# Simulate Bivariate & Multivariate Normal Distribution in R (2 Examples)

This post explains how to **draw a random bivariate and multivariate normal distribution** in the R programming language.

Table of contents:

- Example 1: Bivariate Normal Distribution in R
- Example 2: Multivariate Normal Distribution in R
- Video, Further Resources & Summary

Let’s do this.

## Example 1: Bivariate Normal Distribution in R

Example 1 explains how to generate a random bivariate normal distribution in R.

First, we have to install and load the MASS package to R:

install.packages("MASS") # Install MASS package library("MASS") # Load MASS package |

install.packages("MASS") # Install MASS package library("MASS") # Load MASS package

In case we want to create a reproducible set of random numbers, we also have to set a seed:

set.seed(98989) # Set seed for reproducibility |

set.seed(98989) # Set seed for reproducibility

Then, we have to specify the data setting that we want to create. The following R code specifies the sample size of random numbers that we want to draw (i.e. 1000), the means of our two normal distributions (i.e. 5 and 2), and the variance-covariance matrix of our two variables:

my_n1 <- 1000 # Specify sample size my_mu1 <- c(5, 2) # Specify the means of the variables my_Sigma1 <- matrix(c(10, 5, 3, 7), # Specify the covariance matrix of the variables ncol = 2) |

my_n1 <- 1000 # Specify sample size my_mu1 <- c(5, 2) # Specify the means of the variables my_Sigma1 <- matrix(c(10, 5, 3, 7), # Specify the covariance matrix of the variables ncol = 2)

After specifying all our input arguments, we can apply the mvrnorm function of the MASS package as follows:

mvrnorm(n = my_n1, mu = my_mu1, Sigma = my_Sigma1) # Random sample from bivariate normal distribution |

mvrnorm(n = my_n1, mu = my_mu1, Sigma = my_Sigma1) # Random sample from bivariate normal distribution

**Figure 1: Bivariate Random Numbers with Normal Distribution.**

Figure 1 illustrates the RStudio output of our previous R syntax. The R code returned a matrix with two columns, whereby each of these columns represents one of the normal distributions.

## Example 2: Multivariate Normal Distribution in R

In Example 2, we will extend the R code of Example 1 in order to create a multivariate normal distribution with three variables. As in Example 1, we need to specify the input arguments for the mvrnorm function. However, this time we are specifying three means and a variance-covariance matrix with three columns:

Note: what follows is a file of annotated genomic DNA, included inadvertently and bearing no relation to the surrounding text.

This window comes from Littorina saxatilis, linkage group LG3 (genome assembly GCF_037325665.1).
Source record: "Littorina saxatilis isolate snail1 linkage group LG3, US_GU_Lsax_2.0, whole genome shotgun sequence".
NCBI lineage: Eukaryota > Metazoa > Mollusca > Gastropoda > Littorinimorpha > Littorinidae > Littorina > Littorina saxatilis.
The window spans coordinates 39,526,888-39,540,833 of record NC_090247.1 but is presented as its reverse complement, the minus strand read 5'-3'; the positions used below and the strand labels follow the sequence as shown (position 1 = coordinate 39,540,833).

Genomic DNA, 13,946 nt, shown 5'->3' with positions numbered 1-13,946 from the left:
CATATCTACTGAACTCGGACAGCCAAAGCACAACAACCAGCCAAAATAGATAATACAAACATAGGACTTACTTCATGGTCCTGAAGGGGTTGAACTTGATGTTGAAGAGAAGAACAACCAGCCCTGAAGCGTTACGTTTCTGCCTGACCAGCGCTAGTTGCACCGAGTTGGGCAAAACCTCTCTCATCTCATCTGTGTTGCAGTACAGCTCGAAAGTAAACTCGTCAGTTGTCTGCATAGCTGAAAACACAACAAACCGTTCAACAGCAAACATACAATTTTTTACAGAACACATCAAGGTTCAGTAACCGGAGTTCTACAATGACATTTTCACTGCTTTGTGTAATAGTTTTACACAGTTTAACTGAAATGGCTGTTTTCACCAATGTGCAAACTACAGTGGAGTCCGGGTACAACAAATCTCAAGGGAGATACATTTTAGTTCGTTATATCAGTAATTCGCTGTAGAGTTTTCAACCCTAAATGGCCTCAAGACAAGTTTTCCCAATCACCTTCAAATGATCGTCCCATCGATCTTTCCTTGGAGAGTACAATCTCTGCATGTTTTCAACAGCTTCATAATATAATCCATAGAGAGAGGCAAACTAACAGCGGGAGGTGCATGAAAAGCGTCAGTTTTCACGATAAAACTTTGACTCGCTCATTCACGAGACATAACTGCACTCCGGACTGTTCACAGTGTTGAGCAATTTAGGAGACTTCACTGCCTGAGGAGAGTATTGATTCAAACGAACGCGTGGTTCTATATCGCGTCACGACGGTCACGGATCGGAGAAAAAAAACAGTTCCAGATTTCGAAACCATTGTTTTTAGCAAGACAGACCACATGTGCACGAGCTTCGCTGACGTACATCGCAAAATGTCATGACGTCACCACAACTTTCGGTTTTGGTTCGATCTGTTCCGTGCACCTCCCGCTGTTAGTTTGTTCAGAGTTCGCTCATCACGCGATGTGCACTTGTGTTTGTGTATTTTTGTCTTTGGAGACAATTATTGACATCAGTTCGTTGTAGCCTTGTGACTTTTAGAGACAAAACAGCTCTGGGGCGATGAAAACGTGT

my_n2 <- 1000 # Specify sample size my_mu2 <- c(5, 2, 8) # Specify the means of the variables my_Sigma2 <- matrix(c(10, 5, 2, 3, 7, 1, 1, 8, 3), # Specify the covariance matrix of the variables ncol = 3) |

my_n2 <- 1000 # Specify sample size my_mu2 <- c(5, 2, 8) # Specify the means of the variables my_Sigma2 <- matrix(c(10, 5, 2, 3, 7, 1, 1, 8, 3), # Specify the covariance matrix of the variables ncol = 3)

We can now apply the mvrnorm as we already did in Example 1:

mvrnorm(n = my_n2, mu = my_mu2, Sigma = my_Sigma2) # Random sample from bivariate normal distribution |

mvrnorm(n = my_n2, mu = my_mu2, Sigma = my_Sigma2) # Random sample from bivariate normal distribution

**Figure 2: Multivariate Random Numbers with Normal Distribution.**

Figure 2 illustrates the output of the R code of Example 2. This time, R returned a matrix consisting of three columns, whereby each of the three columns represents one normally distributed variable.

## Video, Further Resources & Summary

Do you need further information on the contents of this article? Then you could have a look at the following video that I have published on my YouTube channel. In the video, I explain the topics of this tutorial:

*The YouTube video will be added soon.*

You could also have a look at the other tutorials on probability distributions and the simulation of random numbers in R:

- Bernoulli Distribution in R
- Beta Distribution in R
- Binomial Distribution in R
- Bivariate & Multivariate Distributions in R
- Cauchy Distribution in R
- Chi-Squred Distribution in R
- Exponential Distribution in R
- F Distribution in R
- Gamma Distribution in R
- Geometric Distribution in R
- Hypergeometric Distribution in R
- Log Normal Distribution in R
- Logistic Distribution in R
- Negative Binomial Distribution in R
- Normal Distribution in R
- Poisson Distribution in R
- Student t Distribution in R
- Studentized Range Distribution in R
- Uniform Distribution in R
- Weibull Distribution in R
- Wilcoxon Signedank Statistic Distribution in R
- Wilcoxonank Sum Statistic Distribution in R

Besides that, you may read some of the other tutorials that I have published on my website:

Summary: In this R programming tutorial you learned how to **simulate bivariate and multivariate normally distributed probability distributions**. In case you have any additional questions, please tell me about it in the comments section below.

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